21 Airlines and aviation infrastructure provide the Australian state with the material capacity it needs to carry out deportation. In his work on the history of the deportation train in the United States, Ethan Blue has argued that the deportation train “put steel” into federal immigration laws that allowed the deportation state to cohere (Blue, 2015:176). In the US context, he argues, the “material apparatus of removal posed a vital step in the production of alienage, and therefore of citizenship” (Blue, 2015:176). In the context of settler colonial governance, questions of citizenship and alienage can not be resolved while the colony persists, and Indigenous activists, artists and scholars have sought to resist Australian colonial sovereignty through extending forms of welcome to asylum seekers, and providing critical art and scholarship on links between the border regime, the settler state, and the displacement and incarceration of First Nations peoples. Building upon these linkages, this article has discussed the continuities of spatial and carceral technologies, geographical fictions, and racial logics which persist across different forms of dispossession within and from Australia, where the state has variously sought to ‘spatially and legally dismantle’ claims to belonging (Blue, 2015:176). In thinking through aviation as an infrastructure of militarism and profit, as well as a site of liberal civic-mindedness and nationalisms, the “deportation plane” is revealed within a broader field of power (Walters, 2020). Looking at the deportation plane also reveals something of the vast distances and reach of the deportation state. Through tracing the connections and circulations that constitute air deportation from the settler colony, distant geographies from Manus Island to Palestine to Antarctica become connected, and diverse subjects from Samoa to Kurdistan to Palm Island become bound together in a logic of onshore and offshore violence, containment, and forced mobility.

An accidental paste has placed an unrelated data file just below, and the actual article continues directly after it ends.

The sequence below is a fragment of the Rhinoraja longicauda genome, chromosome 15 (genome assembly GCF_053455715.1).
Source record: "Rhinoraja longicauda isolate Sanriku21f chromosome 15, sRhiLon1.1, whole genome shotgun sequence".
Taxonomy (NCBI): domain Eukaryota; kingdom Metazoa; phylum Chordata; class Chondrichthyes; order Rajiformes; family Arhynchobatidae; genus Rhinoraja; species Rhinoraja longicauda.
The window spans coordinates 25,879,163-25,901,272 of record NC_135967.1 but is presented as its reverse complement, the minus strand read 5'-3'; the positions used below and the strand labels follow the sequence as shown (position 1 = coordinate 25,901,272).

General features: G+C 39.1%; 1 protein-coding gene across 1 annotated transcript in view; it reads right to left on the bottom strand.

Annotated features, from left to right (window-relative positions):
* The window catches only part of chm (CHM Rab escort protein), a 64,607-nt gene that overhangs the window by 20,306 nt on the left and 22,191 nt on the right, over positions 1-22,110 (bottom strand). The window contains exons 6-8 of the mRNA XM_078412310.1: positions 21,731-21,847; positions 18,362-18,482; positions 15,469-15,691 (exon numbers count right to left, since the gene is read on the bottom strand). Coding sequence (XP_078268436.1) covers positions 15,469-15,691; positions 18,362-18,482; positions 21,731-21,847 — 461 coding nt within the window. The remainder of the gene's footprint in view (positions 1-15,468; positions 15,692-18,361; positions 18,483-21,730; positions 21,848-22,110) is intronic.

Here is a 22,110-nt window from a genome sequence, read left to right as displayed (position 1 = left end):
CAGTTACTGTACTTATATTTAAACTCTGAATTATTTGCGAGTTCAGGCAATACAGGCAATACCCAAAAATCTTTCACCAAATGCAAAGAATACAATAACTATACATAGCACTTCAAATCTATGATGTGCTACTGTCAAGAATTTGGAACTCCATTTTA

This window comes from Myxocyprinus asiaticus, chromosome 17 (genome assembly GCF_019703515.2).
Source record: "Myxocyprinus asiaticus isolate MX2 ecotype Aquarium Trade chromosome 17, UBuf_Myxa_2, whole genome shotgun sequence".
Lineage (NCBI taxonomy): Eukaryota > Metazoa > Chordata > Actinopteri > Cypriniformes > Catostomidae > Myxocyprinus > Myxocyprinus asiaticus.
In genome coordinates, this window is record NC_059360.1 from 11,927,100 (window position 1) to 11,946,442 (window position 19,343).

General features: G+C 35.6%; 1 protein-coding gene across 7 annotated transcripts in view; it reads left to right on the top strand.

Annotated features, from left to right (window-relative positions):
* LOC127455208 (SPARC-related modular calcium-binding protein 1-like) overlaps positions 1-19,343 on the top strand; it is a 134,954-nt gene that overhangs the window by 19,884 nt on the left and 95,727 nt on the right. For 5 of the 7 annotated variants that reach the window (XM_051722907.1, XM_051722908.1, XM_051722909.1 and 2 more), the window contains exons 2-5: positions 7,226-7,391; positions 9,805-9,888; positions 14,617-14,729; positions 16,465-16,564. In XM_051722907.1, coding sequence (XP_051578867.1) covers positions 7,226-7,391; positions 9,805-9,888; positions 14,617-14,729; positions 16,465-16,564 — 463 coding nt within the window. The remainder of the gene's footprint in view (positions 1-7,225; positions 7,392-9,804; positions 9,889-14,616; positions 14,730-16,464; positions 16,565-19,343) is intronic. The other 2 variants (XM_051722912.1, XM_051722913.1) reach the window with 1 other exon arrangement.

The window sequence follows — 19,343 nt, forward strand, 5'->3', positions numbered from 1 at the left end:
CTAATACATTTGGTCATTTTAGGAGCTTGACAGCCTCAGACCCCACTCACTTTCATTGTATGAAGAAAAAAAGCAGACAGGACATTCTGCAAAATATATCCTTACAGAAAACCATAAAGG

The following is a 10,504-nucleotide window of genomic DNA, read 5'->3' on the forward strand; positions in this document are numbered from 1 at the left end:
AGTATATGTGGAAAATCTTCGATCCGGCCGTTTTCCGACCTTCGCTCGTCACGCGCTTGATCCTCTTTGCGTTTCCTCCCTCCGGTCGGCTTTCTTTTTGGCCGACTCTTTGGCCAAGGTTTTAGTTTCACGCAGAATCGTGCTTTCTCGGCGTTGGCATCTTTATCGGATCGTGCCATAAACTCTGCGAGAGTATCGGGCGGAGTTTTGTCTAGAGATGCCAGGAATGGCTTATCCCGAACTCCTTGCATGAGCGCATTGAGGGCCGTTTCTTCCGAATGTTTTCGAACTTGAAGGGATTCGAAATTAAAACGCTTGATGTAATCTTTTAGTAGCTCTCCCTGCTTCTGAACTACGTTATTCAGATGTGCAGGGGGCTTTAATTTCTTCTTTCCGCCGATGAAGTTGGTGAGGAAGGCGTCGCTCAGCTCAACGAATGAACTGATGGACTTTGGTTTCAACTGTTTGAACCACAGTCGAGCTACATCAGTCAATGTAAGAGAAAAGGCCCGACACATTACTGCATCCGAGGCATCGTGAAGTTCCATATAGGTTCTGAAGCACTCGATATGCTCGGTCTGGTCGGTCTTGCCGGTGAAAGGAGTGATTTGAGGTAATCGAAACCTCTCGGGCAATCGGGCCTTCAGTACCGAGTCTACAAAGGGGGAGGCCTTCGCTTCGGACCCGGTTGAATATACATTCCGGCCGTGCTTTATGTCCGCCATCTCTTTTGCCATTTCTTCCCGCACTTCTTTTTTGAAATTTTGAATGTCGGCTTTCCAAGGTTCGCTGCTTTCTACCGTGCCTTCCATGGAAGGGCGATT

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1 Between 1788 and 1868 Australia received 160,000 forced deportees from British prisons (Hughes, 1996 in Grewcock, 2017:121).
2 One of the first pieces of legislation introduced to the newly formed federal parliament in 1901 was the Immigration Restriction Act, designed to limit non-British migration to Australia. The Attorney-General Alfred Deakin said the policy meant ‘the prohibition of all alien coloured immigration, and more, it means at the earliest time, by reasonable and just means, the deportation or reduction of the number of aliens now in our midst. The two things go hand in hand, and are the necessary complemenet of a single policy – the policy of securing a ‘white Australia’ (National Museum of Australia, 2021).